Taliban release all mine-clearing experts but one (AFGHANISTAN)
Sixteen of the 17 mine-clearing experts - kidnapped by Taliban insurgents in the volatile Andar district of the Ghazni province at the weekend - have been freed, officials said on Thursday.
Seven of the eight last deminers, freed Thursday morning, reached their office in Ghazni City at 5.00am while their 17th colleague is expected to join them shortly. Hours earlier, the captors set free nine of the experts of two different mine-clearing agencies.
Abducted five days back were 13 experts of the Mine Detection Dog Centre (MDC) and four of the Mine Clearance Planning Agency (MCPA) - with four vehicles and specialist mine-sniffing dogs.
Eng. Zia, head of the MDC office in Ghazni City, confirmed to Pajhwok Afghan News the arrival of all the abducted employees but one. He hoped the last deminer - probably on the way to the office - would be them within an hour or two.
One of the demining experts, Inayatullah said they were treated well in captivity and that he was glad to be released unhurt. However, he added, the kidnappers would shift them from one place to another for reasons not known to him.
By the same token, Eng. Dost Muhammad too was happy about being "let off without harm." He said the militants did not bother them during the five-day kidnap saga that hogged the headlines in the Afghan Press.
Although the workers' ordeal has come to an end, the guerrillas have not yet returned their four vehicles and mine-detecting equipment. Also, three trained dogs of MDC died due to hot weather conditions and lack of proper feed.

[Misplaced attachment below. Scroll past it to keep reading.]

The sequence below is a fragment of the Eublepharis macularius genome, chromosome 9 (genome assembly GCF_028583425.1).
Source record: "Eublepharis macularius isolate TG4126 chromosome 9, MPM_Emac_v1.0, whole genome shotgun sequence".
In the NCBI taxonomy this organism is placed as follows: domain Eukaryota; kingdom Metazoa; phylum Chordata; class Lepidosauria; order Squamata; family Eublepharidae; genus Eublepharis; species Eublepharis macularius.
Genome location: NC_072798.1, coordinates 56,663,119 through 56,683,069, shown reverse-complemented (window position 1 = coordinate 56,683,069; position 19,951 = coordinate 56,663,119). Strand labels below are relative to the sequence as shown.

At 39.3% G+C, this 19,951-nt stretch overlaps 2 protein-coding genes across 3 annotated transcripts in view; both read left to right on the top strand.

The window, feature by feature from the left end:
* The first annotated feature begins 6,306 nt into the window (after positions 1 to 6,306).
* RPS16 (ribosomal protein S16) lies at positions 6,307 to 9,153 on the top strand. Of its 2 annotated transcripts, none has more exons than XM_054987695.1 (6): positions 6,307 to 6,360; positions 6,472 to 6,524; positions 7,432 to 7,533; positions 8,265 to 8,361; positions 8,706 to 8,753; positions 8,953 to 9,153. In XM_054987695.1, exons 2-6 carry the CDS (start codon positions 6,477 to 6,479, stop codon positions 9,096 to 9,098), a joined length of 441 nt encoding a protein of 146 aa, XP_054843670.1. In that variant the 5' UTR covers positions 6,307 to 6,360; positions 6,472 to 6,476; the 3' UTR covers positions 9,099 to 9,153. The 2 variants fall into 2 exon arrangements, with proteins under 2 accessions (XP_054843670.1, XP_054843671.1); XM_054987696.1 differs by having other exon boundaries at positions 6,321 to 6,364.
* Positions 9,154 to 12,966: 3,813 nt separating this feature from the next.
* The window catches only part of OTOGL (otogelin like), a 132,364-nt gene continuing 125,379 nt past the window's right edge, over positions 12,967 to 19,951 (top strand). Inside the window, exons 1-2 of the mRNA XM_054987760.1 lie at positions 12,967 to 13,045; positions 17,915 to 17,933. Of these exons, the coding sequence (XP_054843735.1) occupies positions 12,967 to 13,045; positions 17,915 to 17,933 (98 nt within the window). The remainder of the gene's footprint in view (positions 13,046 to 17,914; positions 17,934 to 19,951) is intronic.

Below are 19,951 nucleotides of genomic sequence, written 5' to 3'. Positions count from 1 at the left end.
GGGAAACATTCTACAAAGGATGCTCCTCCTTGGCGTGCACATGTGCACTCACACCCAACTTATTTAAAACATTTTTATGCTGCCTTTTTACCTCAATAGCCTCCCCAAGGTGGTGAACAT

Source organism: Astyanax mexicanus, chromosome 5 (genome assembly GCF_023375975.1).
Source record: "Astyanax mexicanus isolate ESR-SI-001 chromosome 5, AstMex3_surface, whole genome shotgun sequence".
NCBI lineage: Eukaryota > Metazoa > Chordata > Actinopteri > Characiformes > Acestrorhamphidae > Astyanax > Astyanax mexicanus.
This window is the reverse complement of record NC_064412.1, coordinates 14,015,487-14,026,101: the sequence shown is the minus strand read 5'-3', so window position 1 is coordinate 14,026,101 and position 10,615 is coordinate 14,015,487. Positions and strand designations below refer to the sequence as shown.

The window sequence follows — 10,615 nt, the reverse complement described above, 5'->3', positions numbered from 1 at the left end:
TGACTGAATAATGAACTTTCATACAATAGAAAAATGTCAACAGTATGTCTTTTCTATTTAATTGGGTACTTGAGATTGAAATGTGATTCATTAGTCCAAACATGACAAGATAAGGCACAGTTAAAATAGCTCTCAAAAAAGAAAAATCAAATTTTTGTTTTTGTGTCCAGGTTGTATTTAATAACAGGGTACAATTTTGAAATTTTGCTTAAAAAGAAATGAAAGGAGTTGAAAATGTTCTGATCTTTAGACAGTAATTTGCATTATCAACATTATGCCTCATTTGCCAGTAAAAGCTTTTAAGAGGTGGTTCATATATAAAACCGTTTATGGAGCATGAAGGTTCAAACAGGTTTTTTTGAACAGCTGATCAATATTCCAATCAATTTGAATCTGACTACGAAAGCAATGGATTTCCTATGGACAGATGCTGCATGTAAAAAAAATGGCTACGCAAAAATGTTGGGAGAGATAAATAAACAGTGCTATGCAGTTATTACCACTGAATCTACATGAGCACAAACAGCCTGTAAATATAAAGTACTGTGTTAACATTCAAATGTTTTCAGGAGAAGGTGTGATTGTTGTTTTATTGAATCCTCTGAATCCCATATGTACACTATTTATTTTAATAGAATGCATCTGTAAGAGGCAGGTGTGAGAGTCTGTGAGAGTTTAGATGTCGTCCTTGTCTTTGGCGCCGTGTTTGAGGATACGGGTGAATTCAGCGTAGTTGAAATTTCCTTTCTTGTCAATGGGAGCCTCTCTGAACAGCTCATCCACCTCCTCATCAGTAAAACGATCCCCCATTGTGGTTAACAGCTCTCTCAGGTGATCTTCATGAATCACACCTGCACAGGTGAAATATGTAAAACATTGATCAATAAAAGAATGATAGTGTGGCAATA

Aminullah Atif, Taliban spokesman in Ghazni, announced late Wednesday the release of nine experts. The remaining kidnappees would be freed later at night or Thursday morning, he added.
MDC chief Shahab Hakimi, hailing the release as a welcome move, said: "I'm so glad they have been freed." He thanked all those who made efforts at securing the release of the NGO staffers, who had no problem with anyone.
Hakimi was optimistic that all warring factions, aware of the importance of mine-clearing operations, would cooperate with them in protecting the Afghans from the threat the hidden weapons posed to their lives.
Several non-governmental organisations (NGOs) are conducting mine-clearing operations in Afghanistan, which remains one of the most heavily-mined countries in the world - an unenviable legacy of prolonged strife and the decade-long Soviet occupation.
Taliban have scorned the suggestion they had sought ransom from MDC, MCPA or families of the deminers. "We had certain doubts about them. However, our misgivings were cleared during interrogation of the kidnappees," Qari Yousaf Ahmadi said a day earlier.
Von: 28.06.2007, (c) 2007 Asia Pulse Pty Limited.